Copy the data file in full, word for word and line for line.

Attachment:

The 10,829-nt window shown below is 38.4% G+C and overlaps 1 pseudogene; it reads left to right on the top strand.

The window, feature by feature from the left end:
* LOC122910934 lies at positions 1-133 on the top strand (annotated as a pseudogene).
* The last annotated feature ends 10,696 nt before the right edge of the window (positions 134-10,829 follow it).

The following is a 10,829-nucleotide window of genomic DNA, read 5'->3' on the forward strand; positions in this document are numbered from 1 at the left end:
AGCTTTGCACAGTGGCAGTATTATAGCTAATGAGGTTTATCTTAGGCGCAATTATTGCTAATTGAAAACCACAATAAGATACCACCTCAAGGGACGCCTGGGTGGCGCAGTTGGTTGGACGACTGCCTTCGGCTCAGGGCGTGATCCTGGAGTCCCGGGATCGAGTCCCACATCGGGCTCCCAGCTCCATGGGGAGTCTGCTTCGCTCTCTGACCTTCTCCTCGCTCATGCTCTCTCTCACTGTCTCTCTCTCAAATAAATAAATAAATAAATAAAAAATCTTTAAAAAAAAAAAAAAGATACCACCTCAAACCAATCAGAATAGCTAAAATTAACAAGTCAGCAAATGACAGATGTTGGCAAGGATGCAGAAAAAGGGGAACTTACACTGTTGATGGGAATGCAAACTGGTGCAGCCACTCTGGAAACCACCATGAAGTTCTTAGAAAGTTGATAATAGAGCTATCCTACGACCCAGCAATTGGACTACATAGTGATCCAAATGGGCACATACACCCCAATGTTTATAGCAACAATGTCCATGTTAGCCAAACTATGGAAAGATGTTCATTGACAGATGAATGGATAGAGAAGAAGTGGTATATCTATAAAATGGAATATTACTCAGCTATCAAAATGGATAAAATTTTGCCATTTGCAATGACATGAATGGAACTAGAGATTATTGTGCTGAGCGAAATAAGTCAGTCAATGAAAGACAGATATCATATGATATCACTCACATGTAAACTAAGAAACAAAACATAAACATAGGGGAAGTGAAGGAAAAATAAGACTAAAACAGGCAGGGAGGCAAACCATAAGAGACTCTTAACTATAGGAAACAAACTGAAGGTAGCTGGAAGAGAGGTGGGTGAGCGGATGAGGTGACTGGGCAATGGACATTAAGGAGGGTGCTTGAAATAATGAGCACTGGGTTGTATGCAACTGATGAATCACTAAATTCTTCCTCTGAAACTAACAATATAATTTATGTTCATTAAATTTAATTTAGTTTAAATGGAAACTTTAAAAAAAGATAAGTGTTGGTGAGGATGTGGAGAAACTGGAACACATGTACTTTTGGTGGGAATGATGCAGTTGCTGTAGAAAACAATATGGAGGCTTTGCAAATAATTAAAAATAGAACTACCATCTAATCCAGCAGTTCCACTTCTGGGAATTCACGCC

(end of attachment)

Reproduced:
The 10,829-nt window shown below is 38.4% G+C and overlaps 1 pseudogene; it reads left to right on the top strand.

The window, feature by feature from the left end:
* LOC122910934 lies at positions 1-133 on the top strand (annotated as a pseudogene).
* The last annotated feature ends 10,696 nt before the right edge of the window (positions 134-10,829 follow it).

The following is a 10,829-nucleotide window of genomic DNA, read 5'->3' on the forward strand; positions in this document are numbered from 1 at the left end:
AGCTTTGCACAGTGGCAGTATTATAGCTAATGAGGTTTATCTTAGGCGCAATTATTGCTAATTGAAAACCACAATAAGATACCACCTCAAGGGACGCCTGGGTGGCGCAGTTGGTTGGACGACTGCCTTCGGCTCAGGGCGTGATCCTGGAGTCCCGGGATCGAGTCCCACATCGGGCTCCCAGCTCCATGGGGAGTCTGCTTCGCTCTCTGACCTTCTCCTCGCTCATGCTCTCTCTCACTGTCTCTCTCTCAAATAAATAAATAAATAAATAAAAAATCTTTAAAAAAAAAAAAAAGATACCACCTCAAACCAATCAGAATAGCTAAAATTAACAAGTCAGCAAATGACAGATGTTGGCAAGGATGCAGAAAAAGGGGAACTTACACTGTTGATGGGAATGCAAACTGGTGCAGCCACTCTGGAAACCACCATGAAGTTCTTAGAAAGTTGATAATAGAGCTATCCTACGACCCAGCAATTGGACTACATAGTGATCCAAATGGGCACATACACCCCAATGTTTATAGCAACAATGTCCATGTTAGCCAAACTATGGAAAGATGTTCATTGACAGATGAATGGATAGAGAAGAAGTGGTATATCTATAAAATGGAATATTACTCAGCTATCAAAATGGATAAAATTTTGCCATTTGCAATGACATGAATGGAACTAGAGATTATTGTGCTGAGCGAAATAAGTCAGTCAATGAAAGACAGATATCATATGATATCACTCACATGTAAACTAAGAAACAAAACATAAACATAGGGGAAGTGAAGGAAAAATAAGACTAAAACAGGCAGGGAGGCAAACCATAAGAGACTCTTAACTATAGGAAACAAACTGAAGGTAGCTGGAAGAGAGGTGGGTGAGCGGATGAGGTGACTGGGCAATGGACATTAAGGAGGGTGCTTGAAATAATGAGCACTGGGTTGTATGCAACTGATGAATCACTAAATTCTTCCTCTGAAACTAACAATATAATTTATGTTCATTAAATTTAATTTAGTTTAAATGGAAACTTTAAAAAAAGATAAGTGTTGGTGAGGATGTGGAGAAACTGGAACACATGTACTTTTGGTGGGAATGATGCAGTTGCTGTAGAAAACAATATGGAGGCTTTGCAAATAATTAAAAATAGAACTACCATCTAATCCAGCAGTTCCACTTCTGGGAATTCACGCC